(Bloomberg) -- Exchange-traded fund investors took Wednesday’s stock-market surge as an opportunity to offload $8 billion of holdings in two of the biggest equity funds.
Investors pulled $5.8 billion from the $380 billion SPDR S&P 500 ETF Trust (ticker SPY), marking the largest withdrawal since September. Meanwhile, the $162 billion Invesco QQQ Trust Series 1 (QQQ) saw an outflow of $2.1 billion, the biggest since July.
The withdrawals came just as the benchmarks the funds follow, the S&P 500 and the Nasdaq 100, rallied to 11-week highs on optimism that the Federal Reserve will pivot on interest rates. Sellers took advantage of the market’s recent show of strength as a string of jumbo rate hikes had been tamping down the stock market this year.
“Investors took advantage of the sharp rally in US equities and took short-term profits on large-cap strategies,” said Todd Rosenbluth, head of research at ETF data provider and research consultant VettaFi. “While 2022 has been a tough year, markets have bounced back in the fourth quarter on expectations the Fed would pivot. Investors often sell when there is greater confirmation of the market consensus.”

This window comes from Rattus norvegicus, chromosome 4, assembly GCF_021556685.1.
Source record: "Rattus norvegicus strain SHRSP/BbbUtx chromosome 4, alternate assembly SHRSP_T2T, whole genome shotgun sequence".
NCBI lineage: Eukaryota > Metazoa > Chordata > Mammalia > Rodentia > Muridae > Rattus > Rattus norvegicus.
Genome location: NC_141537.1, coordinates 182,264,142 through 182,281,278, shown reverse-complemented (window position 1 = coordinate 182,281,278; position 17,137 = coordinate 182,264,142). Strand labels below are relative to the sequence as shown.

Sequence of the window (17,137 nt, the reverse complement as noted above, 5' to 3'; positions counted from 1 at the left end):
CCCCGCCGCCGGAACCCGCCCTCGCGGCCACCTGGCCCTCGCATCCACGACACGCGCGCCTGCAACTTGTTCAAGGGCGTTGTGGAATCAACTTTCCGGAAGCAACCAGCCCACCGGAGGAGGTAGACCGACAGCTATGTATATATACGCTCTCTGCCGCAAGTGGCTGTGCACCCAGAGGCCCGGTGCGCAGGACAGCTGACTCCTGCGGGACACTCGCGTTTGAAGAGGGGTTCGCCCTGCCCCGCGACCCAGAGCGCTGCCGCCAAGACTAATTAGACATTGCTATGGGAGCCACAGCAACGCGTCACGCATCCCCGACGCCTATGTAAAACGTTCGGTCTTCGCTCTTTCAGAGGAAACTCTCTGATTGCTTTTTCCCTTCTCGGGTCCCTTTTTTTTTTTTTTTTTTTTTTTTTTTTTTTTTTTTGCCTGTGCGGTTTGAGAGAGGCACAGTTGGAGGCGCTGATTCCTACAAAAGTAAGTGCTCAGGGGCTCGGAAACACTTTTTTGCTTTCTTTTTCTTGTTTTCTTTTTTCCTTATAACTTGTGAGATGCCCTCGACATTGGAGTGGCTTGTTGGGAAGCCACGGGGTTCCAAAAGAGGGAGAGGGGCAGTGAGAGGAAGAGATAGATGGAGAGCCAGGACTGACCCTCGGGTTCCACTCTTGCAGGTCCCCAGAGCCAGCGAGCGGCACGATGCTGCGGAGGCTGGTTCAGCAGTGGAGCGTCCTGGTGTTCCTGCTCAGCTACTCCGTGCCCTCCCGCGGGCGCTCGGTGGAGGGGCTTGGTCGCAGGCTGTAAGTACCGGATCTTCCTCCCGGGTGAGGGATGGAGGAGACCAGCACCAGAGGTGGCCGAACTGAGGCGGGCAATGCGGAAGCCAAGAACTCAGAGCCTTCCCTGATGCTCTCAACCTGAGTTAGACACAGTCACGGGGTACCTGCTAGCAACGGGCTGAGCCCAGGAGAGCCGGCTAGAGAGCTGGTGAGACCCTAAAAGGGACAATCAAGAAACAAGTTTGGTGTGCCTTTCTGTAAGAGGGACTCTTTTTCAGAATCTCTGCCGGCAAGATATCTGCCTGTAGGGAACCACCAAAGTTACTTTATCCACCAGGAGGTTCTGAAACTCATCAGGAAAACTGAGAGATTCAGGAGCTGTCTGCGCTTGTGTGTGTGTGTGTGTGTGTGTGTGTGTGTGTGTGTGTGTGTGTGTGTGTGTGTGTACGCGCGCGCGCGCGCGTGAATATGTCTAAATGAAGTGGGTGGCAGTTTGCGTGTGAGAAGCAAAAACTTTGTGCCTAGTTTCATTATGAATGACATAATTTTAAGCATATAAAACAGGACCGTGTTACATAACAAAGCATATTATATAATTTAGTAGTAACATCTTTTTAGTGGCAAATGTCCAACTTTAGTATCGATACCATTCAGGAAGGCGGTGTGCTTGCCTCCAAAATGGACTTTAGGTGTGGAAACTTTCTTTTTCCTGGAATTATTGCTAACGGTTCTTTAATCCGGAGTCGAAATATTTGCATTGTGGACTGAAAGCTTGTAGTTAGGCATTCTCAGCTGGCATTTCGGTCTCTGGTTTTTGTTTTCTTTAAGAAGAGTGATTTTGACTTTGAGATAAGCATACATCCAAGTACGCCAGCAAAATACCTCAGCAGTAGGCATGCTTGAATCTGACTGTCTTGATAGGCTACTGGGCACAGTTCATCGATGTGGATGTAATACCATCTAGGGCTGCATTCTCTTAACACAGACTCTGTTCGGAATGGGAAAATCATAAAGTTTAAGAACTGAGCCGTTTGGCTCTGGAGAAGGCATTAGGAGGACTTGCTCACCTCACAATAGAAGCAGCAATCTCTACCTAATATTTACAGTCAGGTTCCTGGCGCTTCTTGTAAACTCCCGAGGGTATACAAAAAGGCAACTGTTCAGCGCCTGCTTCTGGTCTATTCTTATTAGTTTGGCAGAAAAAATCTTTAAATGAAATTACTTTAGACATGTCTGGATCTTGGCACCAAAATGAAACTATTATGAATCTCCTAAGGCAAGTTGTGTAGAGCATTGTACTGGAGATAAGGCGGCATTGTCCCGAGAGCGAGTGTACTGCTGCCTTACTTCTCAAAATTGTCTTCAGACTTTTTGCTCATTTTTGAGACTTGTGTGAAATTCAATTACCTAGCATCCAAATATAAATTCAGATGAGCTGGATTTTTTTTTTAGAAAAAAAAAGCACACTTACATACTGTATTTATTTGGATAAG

Combined outflows from the two mega funds total more than $11 billion so far this week, the most since February of 2020.
Among other closely watched equity funds, the $102-billion Vanguard Value ETF (VTV) saw a roughly $1.9 billion withdrawal Wednesday, capping November as its worst month ever for outflows, with more than $6 billion yanked.
Wednesday’s stock surge followed Federal Reserve Chair Jerome Powell signaling a likely slowdown in the pace of fiscal tightening could come as early as December.
The central bank is trying to get rampant inflation under control and has been vocal about its need to continue to raise interest rates to achieve its objectives. Officials have signaled they plan to raise their benchmark rate by 50 basis points at their final meeting of the year on Dec. 13-14.
It’s possible that some investors reallocated from the big stock funds elsewhere, says Mohit Bajaj, director of ETFs at WallachBeth Capital. The flows could yet show up in other products since investors tend to use both SPY and QQQ as places to park their money temporarily.
But it’s also feasible that “a few people might be waiting until the next Fed announcement before making any other year-end moves,” he said.
--With assistance from Isabelle Lee.
©2022 Bloomberg L.P.